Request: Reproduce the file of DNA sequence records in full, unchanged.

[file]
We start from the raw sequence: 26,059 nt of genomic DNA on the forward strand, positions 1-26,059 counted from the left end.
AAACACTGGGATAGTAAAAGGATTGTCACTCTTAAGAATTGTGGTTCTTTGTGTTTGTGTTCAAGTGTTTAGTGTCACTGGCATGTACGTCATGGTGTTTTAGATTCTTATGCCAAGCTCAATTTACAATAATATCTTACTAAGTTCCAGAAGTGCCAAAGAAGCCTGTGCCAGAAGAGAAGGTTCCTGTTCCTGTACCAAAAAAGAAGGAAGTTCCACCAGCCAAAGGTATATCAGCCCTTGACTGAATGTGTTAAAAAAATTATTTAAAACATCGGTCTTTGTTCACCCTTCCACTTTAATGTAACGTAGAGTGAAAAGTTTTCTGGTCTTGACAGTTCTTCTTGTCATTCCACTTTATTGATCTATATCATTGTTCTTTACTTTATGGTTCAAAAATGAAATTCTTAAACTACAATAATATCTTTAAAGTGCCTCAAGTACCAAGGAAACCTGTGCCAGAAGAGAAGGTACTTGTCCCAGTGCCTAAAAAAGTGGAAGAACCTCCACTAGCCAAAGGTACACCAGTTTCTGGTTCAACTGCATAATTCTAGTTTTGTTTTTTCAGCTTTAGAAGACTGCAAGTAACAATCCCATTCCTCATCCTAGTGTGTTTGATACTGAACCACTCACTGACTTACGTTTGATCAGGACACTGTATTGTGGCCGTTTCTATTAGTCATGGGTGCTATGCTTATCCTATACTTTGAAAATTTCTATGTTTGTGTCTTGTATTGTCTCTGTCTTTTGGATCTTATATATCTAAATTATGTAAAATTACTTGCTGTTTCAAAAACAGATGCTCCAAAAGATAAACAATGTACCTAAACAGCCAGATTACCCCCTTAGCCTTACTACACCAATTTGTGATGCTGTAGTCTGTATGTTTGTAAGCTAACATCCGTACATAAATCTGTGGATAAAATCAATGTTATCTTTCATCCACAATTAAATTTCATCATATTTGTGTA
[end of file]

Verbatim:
We start from the raw sequence: 26,059 nt of genomic DNA on the forward strand, positions 1-26,059 counted from the left end.
AAACACTGGGATAGTAAAAGGATTGTCACTCTTAAGAATTGTGGTTCTTTGTGTTTGTGTTCAAGTGTTTAGTGTCACTGGCATGTACGTCATGGTGTTTTAGATTCTTATGCCAAGCTCAATTTACAATAATATCTTACTAAGTTCCAGAAGTGCCAAAGAAGCCTGTGCCAGAAGAGAAGGTTCCTGTTCCTGTACCAAAAAAGAAGGAAGTTCCACCAGCCAAAGGTATATCAGCCCTTGACTGAATGTGTTAAAAAAATTATTTAAAACATCGGTCTTTGTTCACCCTTCCACTTTAATGTAACGTAGAGTGAAAAGTTTTCTGGTCTTGACAGTTCTTCTTGTCATTCCACTTTATTGATCTATATCATTGTTCTTTACTTTATGGTTCAAAAATGAAATTCTTAAACTACAATAATATCTTTAAAGTGCCTCAAGTACCAAGGAAACCTGTGCCAGAAGAGAAGGTACTTGTCCCAGTGCCTAAAAAAGTGGAAGAACCTCCACTAGCCAAAGGTACACCAGTTTCTGGTTCAACTGCATAATTCTAGTTTTGTTTTTTCAGCTTTAGAAGACTGCAAGTAACAATCCCATTCCTCATCCTAGTGTGTTTGATACTGAACCACTCACTGACTTACGTTTGATCAGGACACTGTATTGTGGCCGTTTCTATTAGTCATGGGTGCTATGCTTATCCTATACTTTGAAAATTTCTATGTTTGTGTCTTGTATTGTCTCTGTCTTTTGGATCTTATATATCTAAATTATGTAAAATTACTTGCTGTTTCAAAAACAGATGCTCCAAAAGATAAACAATGTACCTAAACAGCCAGATTACCCCCTTAGCCTTACTACACCAATTTGTGATGCTGTAGTCTGTATGTTTGTAAGCTAACATCCGTACATAAATCTGTGGATAAAATCAATGTTATCTTTCATCCACAATTAAATTTCATCATATTTGTGTA